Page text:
The False Sense of Safety Created by Hands-Free Devices in Cars

Future Tense
The Citizen's Guide to the Future
March 5 2012 3:15 PM

The False Sense of Safety Created by Hands-Free Devices in Cars

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U.S. Transportation Secretary Ray LaHood (L) and FCC Chairman Julius Genachowski (R) testify about legislation to curb the behavior of drivers distracted by mobile phone calls, texts, and e-mail on Oct. 28, 2009 in Washington, D.C.

Photo by Jonathan Ernst/Getty Images

On Feb. 16, the National Highway Transportation Safety Administration released a set of voluntary guidelines for automobile manufacturers, focused on the reduction of driver distraction caused by built-in dashboard electronics. We are in dire need of clarity when it comes to technology use behind the wheel; laws vary by state, and are often unclear. Unfortunately, the proposed guidelines so far apply only to devices that cause manual and visual distraction—that is, they don’t apply to hands-free communications technologies.  

Today, it’s easier than ever to chat, text, and even Facebook while driving without taking a hand off the wheel, thanks to a new generation of smartphones and in-dash devices. Hands-free dashboard communication technologies are a central competitive focus of the automotive industry, with television campaigns showcasing the devices as legal alternatives for texting and Facebooking while driving.

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But these technologies are creating a false sense of safety for drivers.

In a 2008 article in Slate, William Saletan reviewed scientific research showing that using a hands-free cell phone while driving is just as dangerous as using a handheld phone. Even if you keep your eyes on the road and hands on the wheel, phone conversation results in a fourfold increase in crash risk and a level of impairment comparable to drunk driving. This leads researchers to conclude that the distraction of phones stems not from holding the device with one hand, but from having a conversation with someone not present in the car. Saletan went so far as to support the National Transportation Safety Board’s call for a nationwide ban on all cellular phone technologies while driving.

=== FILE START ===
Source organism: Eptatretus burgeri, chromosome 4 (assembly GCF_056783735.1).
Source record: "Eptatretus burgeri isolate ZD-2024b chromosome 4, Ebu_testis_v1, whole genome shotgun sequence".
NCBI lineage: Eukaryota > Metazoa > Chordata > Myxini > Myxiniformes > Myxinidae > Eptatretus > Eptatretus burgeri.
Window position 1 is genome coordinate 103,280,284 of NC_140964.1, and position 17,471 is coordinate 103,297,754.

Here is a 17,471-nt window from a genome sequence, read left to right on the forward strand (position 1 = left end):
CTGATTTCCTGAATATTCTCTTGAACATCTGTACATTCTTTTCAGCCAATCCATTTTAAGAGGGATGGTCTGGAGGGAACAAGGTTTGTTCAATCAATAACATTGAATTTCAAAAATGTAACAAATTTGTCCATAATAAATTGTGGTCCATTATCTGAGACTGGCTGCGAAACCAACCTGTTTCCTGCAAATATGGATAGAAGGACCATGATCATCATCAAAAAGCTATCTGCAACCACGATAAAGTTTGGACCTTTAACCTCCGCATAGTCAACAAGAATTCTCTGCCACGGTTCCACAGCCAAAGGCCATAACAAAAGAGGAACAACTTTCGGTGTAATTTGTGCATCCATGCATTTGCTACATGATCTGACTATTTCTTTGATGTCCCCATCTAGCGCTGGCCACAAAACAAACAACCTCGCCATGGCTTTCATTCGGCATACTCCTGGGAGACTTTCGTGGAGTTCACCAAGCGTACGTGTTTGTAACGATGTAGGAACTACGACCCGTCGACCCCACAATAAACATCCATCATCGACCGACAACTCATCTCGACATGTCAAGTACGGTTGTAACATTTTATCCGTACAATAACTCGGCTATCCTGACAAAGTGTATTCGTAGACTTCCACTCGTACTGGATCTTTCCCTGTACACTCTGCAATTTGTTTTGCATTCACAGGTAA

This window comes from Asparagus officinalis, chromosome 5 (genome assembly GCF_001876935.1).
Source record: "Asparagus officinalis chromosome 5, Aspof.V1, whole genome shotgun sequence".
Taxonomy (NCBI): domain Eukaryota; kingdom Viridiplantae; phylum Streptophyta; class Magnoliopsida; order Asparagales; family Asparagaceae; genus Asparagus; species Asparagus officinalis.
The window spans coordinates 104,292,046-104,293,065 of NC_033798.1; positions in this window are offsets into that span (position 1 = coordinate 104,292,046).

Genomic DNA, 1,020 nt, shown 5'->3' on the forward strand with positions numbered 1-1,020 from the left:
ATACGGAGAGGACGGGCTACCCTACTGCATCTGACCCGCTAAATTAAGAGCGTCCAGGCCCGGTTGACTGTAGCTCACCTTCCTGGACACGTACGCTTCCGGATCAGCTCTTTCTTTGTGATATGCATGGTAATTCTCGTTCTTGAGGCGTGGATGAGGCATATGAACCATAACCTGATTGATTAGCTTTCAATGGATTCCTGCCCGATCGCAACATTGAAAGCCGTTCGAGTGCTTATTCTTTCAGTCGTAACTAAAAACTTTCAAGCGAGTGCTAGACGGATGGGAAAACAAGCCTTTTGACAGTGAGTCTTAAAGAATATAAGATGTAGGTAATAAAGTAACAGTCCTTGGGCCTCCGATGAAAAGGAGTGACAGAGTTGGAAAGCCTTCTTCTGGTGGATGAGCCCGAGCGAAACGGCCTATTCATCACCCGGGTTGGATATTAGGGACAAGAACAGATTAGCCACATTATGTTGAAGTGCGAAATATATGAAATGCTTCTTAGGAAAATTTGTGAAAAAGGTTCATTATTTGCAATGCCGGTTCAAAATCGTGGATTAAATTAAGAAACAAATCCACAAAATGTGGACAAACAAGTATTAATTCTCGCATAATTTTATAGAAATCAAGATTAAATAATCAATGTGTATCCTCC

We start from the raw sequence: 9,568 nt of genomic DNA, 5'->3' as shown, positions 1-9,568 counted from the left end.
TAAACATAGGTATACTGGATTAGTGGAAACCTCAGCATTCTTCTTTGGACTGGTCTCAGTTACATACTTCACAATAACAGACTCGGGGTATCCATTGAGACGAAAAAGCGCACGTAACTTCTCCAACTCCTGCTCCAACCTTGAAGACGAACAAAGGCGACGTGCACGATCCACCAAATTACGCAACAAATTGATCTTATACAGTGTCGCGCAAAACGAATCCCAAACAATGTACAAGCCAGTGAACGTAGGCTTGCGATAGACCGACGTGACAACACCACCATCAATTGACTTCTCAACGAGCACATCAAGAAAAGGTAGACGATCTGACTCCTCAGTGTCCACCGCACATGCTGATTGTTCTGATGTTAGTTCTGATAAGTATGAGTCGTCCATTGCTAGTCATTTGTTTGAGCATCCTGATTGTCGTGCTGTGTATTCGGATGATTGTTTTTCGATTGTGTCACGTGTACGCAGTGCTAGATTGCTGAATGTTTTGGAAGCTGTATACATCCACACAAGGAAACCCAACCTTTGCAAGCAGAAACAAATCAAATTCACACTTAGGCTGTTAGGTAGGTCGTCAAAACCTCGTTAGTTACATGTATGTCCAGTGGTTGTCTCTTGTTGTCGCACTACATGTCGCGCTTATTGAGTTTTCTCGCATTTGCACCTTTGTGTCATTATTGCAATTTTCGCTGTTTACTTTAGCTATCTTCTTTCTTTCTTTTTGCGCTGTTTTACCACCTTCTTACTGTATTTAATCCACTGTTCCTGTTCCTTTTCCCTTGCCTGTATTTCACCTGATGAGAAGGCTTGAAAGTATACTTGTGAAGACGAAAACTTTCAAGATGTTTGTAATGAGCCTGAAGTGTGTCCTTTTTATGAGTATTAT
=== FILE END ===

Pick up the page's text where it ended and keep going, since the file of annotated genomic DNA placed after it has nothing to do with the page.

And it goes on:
Now, new technological developments threaten to further undermine traffic safety. Though 35 U.S. states currently ban handheld texting-while-driving, and nine outlaw handheld phone conversations, there has been a distinct reluctance to regulate hands-free communication devices.

There are two flavors of new technology relevant here: voice-activated smartphone apps like Siri, and integrated hands-free cell technologies. New car models increasingly come with optional built-in phone devices accessed primarily by voice command, but also by buttons and thumb scrollers mounted on the steering wheel. For example, Ford’s Sync system, available in most 2012 models, enables drivers to hear incoming text messages read off by a robotic voice and then to place a return call or send one of a number of preset texts. General Motors is updating its OnStar system to enable hands-free texting and even Facebook interface. And this is only the beginning of the innovations to come for dashboard-based cellular and Internet technologies, with companies like Google and Intel looking to get in on the action.

These systems are lucrative and appeal to customers, so it’s easy to see why companies are investing in them. But I suspect it is only a matter of time before legislation catches up with the research, leading to a crackdown on distractions in the car—hands-free or otherwise.

Until cars can save us from our distracted selves, automotive manufactures would be wise to instead invest in devices that deliver vehicle maintenance information to drivers electronically, such as Ford’s Sync system which sends a vehicle’s “health report” to its owner via the Web, and the “e-services” feature of Kia’s Uvo system, which sends maintenance information straight to a smartphone application.

Future Tense is a partnership of SlateNew America, and Arizona State University.

Robert Rosenberger is an assistant professor of philosophy at the Georgia Institute of Technology.

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